My immediate, almost Pavlovian, response was to track down the leading business school professors and like a dry sponge seek to soak up their wisdom.  Smart as most of these modern day pundit’s were, I soon found very little new in what they were offering.  Sure they were ahead of the curve, but only just so.  I then moved on to the futurist community and whilst I felt at home with many who practiced their trade in this arena I was starting to feel distinctly uneasy about what they were preaching.

It wasn’t until I discovered Ken Wilber a couple of years later that I realised my uneasiness stemmed from the fact that most of the knowledge and wisdom that I had been soaking up was flowing from the flatlands of the right-hand quadrants.  There was little that attempted to deal with the interior quadrants, even though most admitted that culture and personal evolution were critical to the final outturn of any future scenarios.

I was stumped and stymied and felt as if I had ventured a great distance up an impassable canyon and was going to have to turn back.  As this realisation dawned, I sought solace in the practices that had been serving me so well up until now.  A two-day dance workshop left me feeling wonderful in body and open to possibilities but delivered no answers.  Of the six books that I was reading concurrently, no answers to my quandary manifested.  Finally, I chose to go to an open class of a new Kabbalah teacher and in that class the light finally switched on.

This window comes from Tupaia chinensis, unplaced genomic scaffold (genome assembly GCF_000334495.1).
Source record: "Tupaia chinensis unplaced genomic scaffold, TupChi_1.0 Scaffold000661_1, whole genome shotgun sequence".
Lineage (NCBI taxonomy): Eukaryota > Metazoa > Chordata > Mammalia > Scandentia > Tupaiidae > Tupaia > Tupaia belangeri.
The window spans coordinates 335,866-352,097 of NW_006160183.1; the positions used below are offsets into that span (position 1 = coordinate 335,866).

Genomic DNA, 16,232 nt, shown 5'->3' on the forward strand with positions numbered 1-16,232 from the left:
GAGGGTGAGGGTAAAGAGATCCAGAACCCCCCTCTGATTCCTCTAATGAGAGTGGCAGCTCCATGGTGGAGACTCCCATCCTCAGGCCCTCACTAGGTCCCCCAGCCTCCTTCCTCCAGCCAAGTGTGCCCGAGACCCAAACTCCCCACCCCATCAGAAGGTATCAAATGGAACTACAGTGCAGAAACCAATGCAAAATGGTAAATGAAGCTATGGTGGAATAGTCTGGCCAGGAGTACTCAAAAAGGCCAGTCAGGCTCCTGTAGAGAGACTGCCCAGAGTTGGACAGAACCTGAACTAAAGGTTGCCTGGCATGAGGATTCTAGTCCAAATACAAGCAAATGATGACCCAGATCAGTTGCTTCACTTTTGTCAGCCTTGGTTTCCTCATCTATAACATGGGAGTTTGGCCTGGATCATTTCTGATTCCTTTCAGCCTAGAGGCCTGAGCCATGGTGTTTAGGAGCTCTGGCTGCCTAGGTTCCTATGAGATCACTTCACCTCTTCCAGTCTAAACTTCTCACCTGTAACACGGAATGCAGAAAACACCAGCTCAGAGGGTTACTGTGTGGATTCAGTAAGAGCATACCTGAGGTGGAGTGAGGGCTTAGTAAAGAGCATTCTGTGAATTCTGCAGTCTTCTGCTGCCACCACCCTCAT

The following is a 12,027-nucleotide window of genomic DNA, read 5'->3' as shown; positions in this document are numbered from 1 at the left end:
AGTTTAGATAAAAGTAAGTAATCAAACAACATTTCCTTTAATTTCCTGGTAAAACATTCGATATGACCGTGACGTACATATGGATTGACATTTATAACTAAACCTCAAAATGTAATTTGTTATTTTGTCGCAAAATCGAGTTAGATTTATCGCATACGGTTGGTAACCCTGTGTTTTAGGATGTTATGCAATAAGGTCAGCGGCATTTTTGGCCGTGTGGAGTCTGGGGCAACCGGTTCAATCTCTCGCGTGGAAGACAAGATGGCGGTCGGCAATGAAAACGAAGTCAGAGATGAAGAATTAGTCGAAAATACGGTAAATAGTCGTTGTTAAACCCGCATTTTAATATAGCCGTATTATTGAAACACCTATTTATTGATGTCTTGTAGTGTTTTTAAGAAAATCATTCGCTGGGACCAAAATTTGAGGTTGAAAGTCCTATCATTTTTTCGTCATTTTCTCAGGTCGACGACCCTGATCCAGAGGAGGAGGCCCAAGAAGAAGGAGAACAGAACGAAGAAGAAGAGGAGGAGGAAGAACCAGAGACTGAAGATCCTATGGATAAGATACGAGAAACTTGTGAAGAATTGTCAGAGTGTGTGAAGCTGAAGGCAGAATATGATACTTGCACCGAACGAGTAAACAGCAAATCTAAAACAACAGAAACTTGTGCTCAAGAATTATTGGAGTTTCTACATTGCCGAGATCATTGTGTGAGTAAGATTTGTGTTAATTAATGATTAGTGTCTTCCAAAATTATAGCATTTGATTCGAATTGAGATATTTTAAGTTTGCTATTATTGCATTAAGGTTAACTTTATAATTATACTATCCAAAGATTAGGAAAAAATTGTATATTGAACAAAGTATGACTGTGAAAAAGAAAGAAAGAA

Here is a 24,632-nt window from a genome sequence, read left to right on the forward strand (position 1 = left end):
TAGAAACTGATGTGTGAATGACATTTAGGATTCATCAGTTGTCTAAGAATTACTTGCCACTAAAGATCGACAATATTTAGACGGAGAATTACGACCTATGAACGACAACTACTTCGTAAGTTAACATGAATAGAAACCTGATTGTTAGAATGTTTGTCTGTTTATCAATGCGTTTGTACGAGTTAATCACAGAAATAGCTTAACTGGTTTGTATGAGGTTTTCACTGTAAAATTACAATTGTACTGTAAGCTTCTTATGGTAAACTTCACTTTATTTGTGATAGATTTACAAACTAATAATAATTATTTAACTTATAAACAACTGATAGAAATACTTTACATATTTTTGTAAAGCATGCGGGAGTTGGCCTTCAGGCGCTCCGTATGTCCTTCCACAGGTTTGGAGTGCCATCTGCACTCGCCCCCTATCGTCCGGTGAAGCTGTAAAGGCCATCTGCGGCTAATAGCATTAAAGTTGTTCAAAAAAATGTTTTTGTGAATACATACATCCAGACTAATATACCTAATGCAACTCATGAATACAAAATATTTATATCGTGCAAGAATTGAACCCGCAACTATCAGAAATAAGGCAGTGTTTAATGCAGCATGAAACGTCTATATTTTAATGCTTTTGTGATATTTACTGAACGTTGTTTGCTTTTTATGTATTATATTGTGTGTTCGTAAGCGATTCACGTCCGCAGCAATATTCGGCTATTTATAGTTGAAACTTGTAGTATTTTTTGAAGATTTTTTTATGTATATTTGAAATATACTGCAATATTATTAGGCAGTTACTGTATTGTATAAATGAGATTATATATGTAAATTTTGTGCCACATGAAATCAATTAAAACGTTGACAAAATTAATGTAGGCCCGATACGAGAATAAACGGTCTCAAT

The essence of what I learnt in that class was that the scriptures that had been passed down over the centuries have locked in them lessons that are as applicable today as they were when they were written.  The challenge was learning how to read the biblical myths and to unstack them so that their meaning becomes apparent for today.  This is extremely difficult, because the key to understanding the Old Testament is the language in which it was originally written.  The chain of translation from Hebrew to Greek to Latin to English to further English has acted to throw away those keys, leaving us with some nice fairy stories to tell our kids but little of use when it comes to gaining insight into our world today.